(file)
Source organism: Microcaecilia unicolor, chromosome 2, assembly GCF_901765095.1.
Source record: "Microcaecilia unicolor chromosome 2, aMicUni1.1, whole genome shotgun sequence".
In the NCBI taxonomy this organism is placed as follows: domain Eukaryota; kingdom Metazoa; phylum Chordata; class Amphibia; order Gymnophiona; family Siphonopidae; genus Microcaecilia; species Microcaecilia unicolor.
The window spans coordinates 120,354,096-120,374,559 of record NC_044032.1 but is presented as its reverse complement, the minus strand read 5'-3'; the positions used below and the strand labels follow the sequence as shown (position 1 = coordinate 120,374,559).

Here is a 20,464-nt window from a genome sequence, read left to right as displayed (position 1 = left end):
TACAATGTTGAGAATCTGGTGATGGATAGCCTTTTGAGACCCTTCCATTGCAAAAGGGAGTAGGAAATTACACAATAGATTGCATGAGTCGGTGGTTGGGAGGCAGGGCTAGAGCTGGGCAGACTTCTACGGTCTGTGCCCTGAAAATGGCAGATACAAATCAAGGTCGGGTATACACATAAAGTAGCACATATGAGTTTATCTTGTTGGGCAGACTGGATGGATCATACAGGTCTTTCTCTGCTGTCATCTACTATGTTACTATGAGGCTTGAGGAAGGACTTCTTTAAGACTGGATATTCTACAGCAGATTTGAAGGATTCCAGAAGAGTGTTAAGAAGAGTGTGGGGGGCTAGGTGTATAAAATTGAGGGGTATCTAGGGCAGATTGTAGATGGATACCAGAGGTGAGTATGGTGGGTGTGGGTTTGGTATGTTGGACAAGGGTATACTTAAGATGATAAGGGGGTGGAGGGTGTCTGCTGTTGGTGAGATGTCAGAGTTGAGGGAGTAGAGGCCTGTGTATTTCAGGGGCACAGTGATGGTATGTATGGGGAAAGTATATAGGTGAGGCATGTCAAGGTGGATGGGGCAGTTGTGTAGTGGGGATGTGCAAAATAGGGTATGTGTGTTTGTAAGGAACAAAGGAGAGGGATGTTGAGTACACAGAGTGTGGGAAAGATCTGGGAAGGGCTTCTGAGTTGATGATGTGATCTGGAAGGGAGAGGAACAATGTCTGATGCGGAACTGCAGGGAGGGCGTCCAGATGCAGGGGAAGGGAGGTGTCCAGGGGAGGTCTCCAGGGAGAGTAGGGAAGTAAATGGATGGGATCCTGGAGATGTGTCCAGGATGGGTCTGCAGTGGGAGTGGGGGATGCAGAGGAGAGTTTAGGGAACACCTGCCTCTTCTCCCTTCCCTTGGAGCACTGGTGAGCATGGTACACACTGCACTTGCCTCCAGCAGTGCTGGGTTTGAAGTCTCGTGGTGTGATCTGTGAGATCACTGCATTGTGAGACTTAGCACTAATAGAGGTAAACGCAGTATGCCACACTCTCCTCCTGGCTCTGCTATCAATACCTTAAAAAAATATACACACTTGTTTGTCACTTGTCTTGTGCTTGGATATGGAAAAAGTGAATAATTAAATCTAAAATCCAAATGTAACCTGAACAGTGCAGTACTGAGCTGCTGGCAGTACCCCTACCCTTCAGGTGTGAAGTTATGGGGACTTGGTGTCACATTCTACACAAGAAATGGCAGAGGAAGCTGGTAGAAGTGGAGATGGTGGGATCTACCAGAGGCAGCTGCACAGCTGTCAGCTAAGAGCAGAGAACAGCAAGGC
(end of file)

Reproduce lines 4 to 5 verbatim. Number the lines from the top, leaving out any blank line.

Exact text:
The window spans coordinates 120,354,096-120,374,559 of record NC_044032.1 but is presented as its reverse complement, the minus strand read 5'-3'; the positions used below and the strand labels follow the sequence as shown (position 1 = coordinate 120,374,559).

Here is a 20,464-nt window from a genome sequence, read left to right as displayed (position 1 = left end):